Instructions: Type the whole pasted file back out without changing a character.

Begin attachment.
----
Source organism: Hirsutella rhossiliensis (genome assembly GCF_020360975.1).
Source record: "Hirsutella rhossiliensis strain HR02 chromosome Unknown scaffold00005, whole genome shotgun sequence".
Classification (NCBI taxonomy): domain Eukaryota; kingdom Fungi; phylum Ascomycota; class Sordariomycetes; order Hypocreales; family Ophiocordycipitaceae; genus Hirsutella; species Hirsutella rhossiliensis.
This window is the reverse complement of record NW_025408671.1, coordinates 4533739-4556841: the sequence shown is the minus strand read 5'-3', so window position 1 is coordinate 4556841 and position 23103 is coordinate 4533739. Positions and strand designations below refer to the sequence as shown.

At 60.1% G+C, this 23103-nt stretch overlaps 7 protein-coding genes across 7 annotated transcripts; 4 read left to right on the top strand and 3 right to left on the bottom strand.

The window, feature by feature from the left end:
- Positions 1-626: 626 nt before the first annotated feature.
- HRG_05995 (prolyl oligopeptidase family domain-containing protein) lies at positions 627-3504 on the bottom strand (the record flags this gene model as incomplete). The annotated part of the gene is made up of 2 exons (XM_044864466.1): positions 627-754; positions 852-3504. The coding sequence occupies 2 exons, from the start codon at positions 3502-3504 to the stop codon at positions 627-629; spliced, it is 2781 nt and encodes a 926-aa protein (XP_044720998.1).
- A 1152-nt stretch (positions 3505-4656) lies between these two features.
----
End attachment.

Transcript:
Source organism: Hirsutella rhossiliensis (genome assembly GCF_020360975.1).
Source record: "Hirsutella rhossiliensis strain HR02 chromosome Unknown scaffold00005, whole genome shotgun sequence".
Classification (NCBI taxonomy): domain Eukaryota; kingdom Fungi; phylum Ascomycota; class Sordariomycetes; order Hypocreales; family Ophiocordycipitaceae; genus Hirsutella; species Hirsutella rhossiliensis.
This window is the reverse complement of record NW_025408671.1, coordinates 4533739-4556841: the sequence shown is the minus strand read 5'-3', so window position 1 is coordinate 4556841 and position 23103 is coordinate 4533739. Positions and strand designations below refer to the sequence as shown.

At 60.1% G+C, this 23103-nt stretch overlaps 7 protein-coding genes across 7 annotated transcripts; 4 read left to right on the top strand and 3 right to left on the bottom strand.

The window, feature by feature from the left end:
- Positions 1-626: 626 nt before the first annotated feature.
- HRG_05995 (prolyl oligopeptidase family domain-containing protein) lies at positions 627-3504 on the bottom strand (the record flags this gene model as incomplete). The annotated part of the gene is made up of 2 exons (XM_044864466.1): positions 627-754; positions 852-3504. The coding sequence occupies 2 exons, from the start codon at positions 3502-3504 to the stop codon at positions 627-629; spliced, it is 2781 nt and encodes a 926-aa protein (XP_044720998.1).
- A 1152-nt stretch (positions 3505-4656) lies between these two features.